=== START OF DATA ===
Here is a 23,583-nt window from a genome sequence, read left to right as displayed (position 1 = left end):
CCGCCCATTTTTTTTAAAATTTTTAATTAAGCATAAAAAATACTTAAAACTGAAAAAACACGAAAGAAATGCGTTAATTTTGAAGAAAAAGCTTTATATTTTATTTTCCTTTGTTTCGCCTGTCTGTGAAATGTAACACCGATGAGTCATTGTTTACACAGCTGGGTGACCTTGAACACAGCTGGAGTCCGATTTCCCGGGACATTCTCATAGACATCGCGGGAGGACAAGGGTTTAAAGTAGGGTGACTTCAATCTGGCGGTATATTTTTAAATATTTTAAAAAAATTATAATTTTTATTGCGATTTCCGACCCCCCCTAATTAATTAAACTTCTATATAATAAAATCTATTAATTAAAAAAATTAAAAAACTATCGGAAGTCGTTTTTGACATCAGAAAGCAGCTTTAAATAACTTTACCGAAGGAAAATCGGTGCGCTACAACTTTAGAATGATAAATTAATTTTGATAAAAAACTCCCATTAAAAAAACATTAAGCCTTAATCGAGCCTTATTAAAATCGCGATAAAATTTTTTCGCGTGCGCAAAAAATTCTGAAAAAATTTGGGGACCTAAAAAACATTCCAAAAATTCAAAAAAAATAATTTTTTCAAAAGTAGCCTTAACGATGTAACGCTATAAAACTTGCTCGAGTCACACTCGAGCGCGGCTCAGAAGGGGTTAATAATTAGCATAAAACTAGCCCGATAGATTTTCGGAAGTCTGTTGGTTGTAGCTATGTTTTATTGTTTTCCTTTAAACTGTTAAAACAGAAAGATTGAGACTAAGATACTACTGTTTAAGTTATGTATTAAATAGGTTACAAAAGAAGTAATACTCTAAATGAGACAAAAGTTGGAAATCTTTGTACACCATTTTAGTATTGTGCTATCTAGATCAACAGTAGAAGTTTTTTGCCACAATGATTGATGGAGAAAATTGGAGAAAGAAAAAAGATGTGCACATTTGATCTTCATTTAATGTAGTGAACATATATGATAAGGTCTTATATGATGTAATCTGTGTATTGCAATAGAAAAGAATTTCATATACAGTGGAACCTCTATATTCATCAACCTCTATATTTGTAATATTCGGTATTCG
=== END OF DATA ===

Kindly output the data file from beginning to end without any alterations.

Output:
Here is a 23,583-nt window from a genome sequence, read left to right as displayed (position 1 = left end):
CCGCCCATTTTTTTTAAAATTTTTAATTAAGCATAAAAAATACTTAAAACTGAAAAAACACGAAAGAAATGCGTTAATTTTGAAGAAAAAGCTTTATATTTTATTTTCCTTTGTTTCGCCTGTCTGTGAAATGTAACACCGATGAGTCATTGTTTACACAGCTGGGTGACCTTGAACACAGCTGGAGTCCGATTTCCCGGGACATTCTCATAGACATCGCGGGAGGACAAGGGTTTAAAGTAGGGTGACTTCAATCTGGCGGTATATTTTTAAATATTTTAAAAAAATTATAATTTTTATTGCGATTTCCGACCCCCCCTAATTAATTAAACTTCTATATAATAAAATCTATTAATTAAAAAAATTAAAAAACTATCGGAAGTCGTTTTTGACATCAGAAAGCAGCTTTAAATAACTTTACCGAAGGAAAATCGGTGCGCTACAACTTTAGAATGATAAATTAATTTTGATAAAAAACTCCCATTAAAAAAACATTAAGCCTTAATCGAGCCTTATTAAAATCGCGATAAAATTTTTTCGCGTGCGCAAAAAATTCTGAAAAAATTTGGGGACCTAAAAAACATTCCAAAAATTCAAAAAAAATAATTTTTTCAAAAGTAGCCTTAACGATGTAACGCTATAAAACTTGCTCGAGTCACACTCGAGCGCGGCTCAGAAGGGGTTAATAATTAGCATAAAACTAGCCCGATAGATTTTCGGAAGTCTGTTGGTTGTAGCTATGTTTTATTGTTTTCCTTTAAACTGTTAAAACAGAAAGATTGAGACTAAGATACTACTGTTTAAGTTATGTATTAAATAGGTTACAAAAGAAGTAATACTCTAAATGAGACAAAAGTTGGAAATCTTTGTACACCATTTTAGTATTGTGCTATCTAGATCAACAGTAGAAGTTTTTTGCCACAATGATTGATGGAGAAAATTGGAGAAAGAAAAAAGATGTGCACATTTGATCTTCATTTAATGTAGTGAACATATATGATAAGGTCTTATATGATGTAATCTGTGTATTGCAATAGAAAAGAATTTCATATACAGTGGAACCTCTATATTCATCAACCTCTATATTTGTAATATTCGGTATTCG